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Stanislaus County sees high rate of flu deaths

Stanislaus County sees high rate of flu deaths

People can still receive the flu vaccine to be protected this year. Typically, the flu season peaks in February and March in Stanislaus County and the flu vaccine only takes two weeks to become ful...


POSTED January 31, 2014 7:53 p.m.

The influenza virus that has been spreading across California continues to claim more lives, with Stanislaus County recording an alarmingly high rate of fatalities compared to other larger counties.

The California Department of Public Health announced Friday that the confirmed influenza related deaths in the state has increased by 52 to a total of 147 confirmed deaths for the season, as of Jan. 25. Four of the 147 are pediatric deaths. There are an additional 44 deaths under investigation and awaiting test results for confirmation.

“This influenza season continues to be a severe one as the increasing number of influenza-related deaths indicates,” said Dr. Ron Chapman, director of the CDPH. “Once again I urge all Californians to get vaccinated, because it is the best defense against influenza.” 

Stanislaus County has the fourth highest fatality rate in the state for this season of influenza, surpassing larger counties like San Francisco, Fresno, and San Diego.

The CDPH recorded Stanislaus County’s total fatalities at 11, though one more death was confirmed as being influenza-related just recently, bringing the county’s total to 12, said Kinisha Campbell, a manager with the Stanislaus County Health Services Agency.

Campbell said Stanislaus County historically has low vaccination rates, which could account for the higher rate. Also the weather may be contributing factor.

“The weather is good right now, so it’s hard for people to identify with the flu right now,” Campbell said. “Usually bad weather is a reminder for people to get their flu shot.”

The 147 confirmed influenza-associated deaths this season have been reported by the following jurisdictions: Alameda (4), Contra Costa (5), El Dorado (1), Fresno (6), Glenn (1), Humboldt (1), Imperial (1), Kern (6), Kings (3), Lassen (1), Long Beach City (3), Los Angeles (17), Madera (2), Marin (2), Mendocino (1), Merced (3), Monterey (2), Nevada (1), Orange (5), Riverside (5), Sacramento (15), San Bernardino (13), San Diego (7), San Francisco (2), San Joaquin (4), San Mateo (4), Santa Barbara (1), Santa Clara (8), Santa Cruz (1), Shasta (1), Siskiyou (3), Solano (1), Sonoma (4), Stanislaus (11), Tulare (1), and Ventura (1).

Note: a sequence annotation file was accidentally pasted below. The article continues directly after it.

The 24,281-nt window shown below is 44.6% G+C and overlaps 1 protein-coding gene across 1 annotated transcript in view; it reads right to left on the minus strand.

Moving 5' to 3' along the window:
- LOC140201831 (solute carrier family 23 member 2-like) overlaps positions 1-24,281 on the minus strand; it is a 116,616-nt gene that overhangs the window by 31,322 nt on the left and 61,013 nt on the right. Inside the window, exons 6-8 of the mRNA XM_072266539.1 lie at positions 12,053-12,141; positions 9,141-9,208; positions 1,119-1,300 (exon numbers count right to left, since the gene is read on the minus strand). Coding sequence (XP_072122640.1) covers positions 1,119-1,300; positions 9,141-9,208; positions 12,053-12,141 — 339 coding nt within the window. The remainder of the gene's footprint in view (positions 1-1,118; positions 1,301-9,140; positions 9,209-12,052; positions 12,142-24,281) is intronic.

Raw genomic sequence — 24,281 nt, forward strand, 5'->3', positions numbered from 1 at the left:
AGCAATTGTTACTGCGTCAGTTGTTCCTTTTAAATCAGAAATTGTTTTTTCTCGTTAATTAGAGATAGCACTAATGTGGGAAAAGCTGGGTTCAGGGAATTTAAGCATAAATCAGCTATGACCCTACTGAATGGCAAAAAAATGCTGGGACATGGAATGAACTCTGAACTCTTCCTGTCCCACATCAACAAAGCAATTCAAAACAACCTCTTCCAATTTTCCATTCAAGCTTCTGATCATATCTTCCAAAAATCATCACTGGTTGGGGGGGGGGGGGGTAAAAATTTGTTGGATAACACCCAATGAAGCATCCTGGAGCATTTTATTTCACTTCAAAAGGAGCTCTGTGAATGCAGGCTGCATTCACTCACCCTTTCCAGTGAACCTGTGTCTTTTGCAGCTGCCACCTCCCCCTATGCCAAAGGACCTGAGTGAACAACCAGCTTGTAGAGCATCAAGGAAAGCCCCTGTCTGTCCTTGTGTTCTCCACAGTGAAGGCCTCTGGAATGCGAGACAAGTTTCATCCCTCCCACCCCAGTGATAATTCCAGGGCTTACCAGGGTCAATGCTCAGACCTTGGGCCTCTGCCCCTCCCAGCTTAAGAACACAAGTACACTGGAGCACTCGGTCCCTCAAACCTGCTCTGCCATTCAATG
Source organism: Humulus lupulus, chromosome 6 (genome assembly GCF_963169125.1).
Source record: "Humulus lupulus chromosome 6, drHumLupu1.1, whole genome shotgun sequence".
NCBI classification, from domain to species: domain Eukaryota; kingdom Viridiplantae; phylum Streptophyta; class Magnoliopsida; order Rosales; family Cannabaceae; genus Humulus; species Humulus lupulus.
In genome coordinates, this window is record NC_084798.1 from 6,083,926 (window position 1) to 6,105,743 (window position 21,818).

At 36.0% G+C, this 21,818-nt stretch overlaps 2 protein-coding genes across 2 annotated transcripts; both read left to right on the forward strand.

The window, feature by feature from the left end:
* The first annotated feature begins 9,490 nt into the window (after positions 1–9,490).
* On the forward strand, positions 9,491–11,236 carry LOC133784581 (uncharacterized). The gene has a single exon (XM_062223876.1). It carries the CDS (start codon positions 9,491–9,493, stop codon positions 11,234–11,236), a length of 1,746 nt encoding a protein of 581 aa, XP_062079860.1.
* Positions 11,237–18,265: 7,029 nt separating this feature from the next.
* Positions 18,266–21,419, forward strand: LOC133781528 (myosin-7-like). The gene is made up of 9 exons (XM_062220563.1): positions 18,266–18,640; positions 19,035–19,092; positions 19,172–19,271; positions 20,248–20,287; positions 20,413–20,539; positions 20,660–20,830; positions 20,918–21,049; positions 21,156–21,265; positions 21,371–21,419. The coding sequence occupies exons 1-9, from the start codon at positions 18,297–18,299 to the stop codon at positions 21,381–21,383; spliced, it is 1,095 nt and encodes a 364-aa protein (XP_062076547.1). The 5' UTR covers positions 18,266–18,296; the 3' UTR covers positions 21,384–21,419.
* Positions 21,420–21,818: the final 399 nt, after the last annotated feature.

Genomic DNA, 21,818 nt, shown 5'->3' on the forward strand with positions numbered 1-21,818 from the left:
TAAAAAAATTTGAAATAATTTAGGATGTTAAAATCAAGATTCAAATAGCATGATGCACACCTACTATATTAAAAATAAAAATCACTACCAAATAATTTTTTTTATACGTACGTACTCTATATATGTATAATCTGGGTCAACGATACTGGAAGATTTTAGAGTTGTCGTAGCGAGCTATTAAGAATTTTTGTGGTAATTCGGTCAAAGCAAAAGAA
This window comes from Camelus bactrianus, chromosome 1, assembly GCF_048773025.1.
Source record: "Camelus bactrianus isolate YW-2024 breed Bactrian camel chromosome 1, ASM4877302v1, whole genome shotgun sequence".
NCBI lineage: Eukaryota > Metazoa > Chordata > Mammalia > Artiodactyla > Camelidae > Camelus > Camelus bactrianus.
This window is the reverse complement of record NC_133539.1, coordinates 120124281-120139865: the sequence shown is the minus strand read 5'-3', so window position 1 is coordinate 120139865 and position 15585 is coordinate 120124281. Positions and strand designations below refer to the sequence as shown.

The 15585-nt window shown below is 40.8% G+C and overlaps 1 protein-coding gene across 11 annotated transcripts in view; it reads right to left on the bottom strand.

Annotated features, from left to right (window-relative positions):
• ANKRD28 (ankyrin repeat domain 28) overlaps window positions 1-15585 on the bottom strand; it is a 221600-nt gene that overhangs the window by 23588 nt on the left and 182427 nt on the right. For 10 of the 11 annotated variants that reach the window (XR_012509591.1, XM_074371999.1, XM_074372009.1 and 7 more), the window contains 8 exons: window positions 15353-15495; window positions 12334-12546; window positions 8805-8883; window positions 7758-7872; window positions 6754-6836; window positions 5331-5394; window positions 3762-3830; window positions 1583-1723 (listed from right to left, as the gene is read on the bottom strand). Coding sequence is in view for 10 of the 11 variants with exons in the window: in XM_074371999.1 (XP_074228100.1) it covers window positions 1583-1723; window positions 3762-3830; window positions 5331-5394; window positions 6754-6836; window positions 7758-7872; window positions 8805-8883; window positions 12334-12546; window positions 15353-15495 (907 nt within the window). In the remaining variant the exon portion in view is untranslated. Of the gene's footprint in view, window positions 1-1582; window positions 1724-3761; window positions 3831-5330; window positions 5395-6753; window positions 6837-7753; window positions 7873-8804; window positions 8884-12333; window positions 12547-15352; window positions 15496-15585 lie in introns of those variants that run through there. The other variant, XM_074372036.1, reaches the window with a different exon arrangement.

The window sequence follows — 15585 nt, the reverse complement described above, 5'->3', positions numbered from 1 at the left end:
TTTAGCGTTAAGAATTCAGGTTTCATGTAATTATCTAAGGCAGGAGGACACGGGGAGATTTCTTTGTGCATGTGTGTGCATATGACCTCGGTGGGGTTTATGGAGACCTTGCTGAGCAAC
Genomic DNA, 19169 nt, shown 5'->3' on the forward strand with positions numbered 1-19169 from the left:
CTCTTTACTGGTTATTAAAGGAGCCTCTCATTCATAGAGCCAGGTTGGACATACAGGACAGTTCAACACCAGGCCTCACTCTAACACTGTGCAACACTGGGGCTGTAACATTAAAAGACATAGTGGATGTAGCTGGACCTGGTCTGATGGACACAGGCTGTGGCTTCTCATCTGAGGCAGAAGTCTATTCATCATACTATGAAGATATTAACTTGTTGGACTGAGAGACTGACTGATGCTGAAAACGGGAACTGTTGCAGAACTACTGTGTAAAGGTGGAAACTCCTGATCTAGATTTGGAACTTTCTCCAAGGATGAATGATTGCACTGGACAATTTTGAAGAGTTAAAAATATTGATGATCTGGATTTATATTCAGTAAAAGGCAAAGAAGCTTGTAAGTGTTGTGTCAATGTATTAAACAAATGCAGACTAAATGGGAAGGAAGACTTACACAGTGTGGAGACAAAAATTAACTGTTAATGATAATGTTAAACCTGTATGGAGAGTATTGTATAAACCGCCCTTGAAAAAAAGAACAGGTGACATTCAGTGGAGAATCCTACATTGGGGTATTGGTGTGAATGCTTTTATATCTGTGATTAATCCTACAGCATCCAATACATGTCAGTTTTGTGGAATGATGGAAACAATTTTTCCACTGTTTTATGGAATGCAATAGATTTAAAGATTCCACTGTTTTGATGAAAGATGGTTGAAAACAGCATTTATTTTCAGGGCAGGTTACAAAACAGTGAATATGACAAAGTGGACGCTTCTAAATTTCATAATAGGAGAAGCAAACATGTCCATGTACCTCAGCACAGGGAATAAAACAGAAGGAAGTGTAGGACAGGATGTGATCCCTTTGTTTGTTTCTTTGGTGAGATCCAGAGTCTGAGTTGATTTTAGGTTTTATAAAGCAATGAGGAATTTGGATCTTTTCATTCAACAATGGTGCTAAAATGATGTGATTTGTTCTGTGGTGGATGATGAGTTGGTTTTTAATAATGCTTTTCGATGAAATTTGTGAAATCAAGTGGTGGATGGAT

The high number of deaths occurring this flu season is attributable to the resurgence of the H1N1 strain, also known as swine flu. The 2009 H1N1 pandemic saw millions of people sickened by the virus worldwide and caused an estimated 150,000 deaths. The H1N1 virus tends to cause more illnesses in children and young adults that it does in older individuals, though all age groups are susceptible.

Unlike the 2009 pandemic, a vaccine for the H1N1 virus has been available since the flu season began. The vaccine currently available protects against several strains of influenza, including the H1N1 virus.

The spread of the flu virus has caused some local hospitals and clinics to change some of their regular procedures and rules. Emanuel Medical Center is restricting visitors who are younger than 15 years to help prevent the spread of the virus.

The growing number of flu cases is also having an impact on the local blood supply.

“Local cases of influenza and other upper respiratory tract infections have increased in numbers so rapidly during the past several weeks that we have seen a substantial negative impact on blood donors,” said Dr. Christopher Gresens, the senior medical officer for BloodSource. “As a result, we recently have found it especially difficult to collect sufficient quantities of blood for the patients we serve.  That’s why we ask all healthy individuals who can donate blood to donate now.”

People can still receive the flu vaccine to be protected this year. Typically, the flu season peaks in February and March in Stanislaus County and the flu vaccine only takes two weeks to become fully effective. Those at highest risk — the elderly, pregnant women, infants, or those with other health conditions — who show flu symptoms should contact their physician immediately in order to get the most effective treatment. Symptoms include fever, cough, sore throat, runny or stuffy nose, muscle or body aches, headaches and fatigue. 

Influenza vaccine remains available and there is no widespread shortage of anti-virals for treatment. People should check with their primary care provider or local pharmacy for vaccine availability. Vaccinations are also offered at the Stanislaus County Public Health Department for $10 per child (6 months through 18 years) and $25 per adult. Flu vaccines are provided to the public during the hours of 10 a.m. to 6:30 p.m. Tuesdays and Thursdays and 8 a.m. to 4 p.m. on Wednesdays and Fridays at the Public Health building located at 820 Scenic Drive in Modesto. No appointments are necessary.

In addition to getting vaccinated, public health officials recommend everyone help prevent the spread of the seasonal flu by:

• Staying home when you are sick.

• Covering your coughs and sneezes with your elbows, sleeves, or with a tissue. Dispose of the tissue after each use. Coughing into hands can spread germs to others.

• Washing your hands often with soap and water or use an alcohol-based hand sanitizer.

• Avoiding touching your eyes, nose and mouth, even after washing your hands.

 

 

 

 

 

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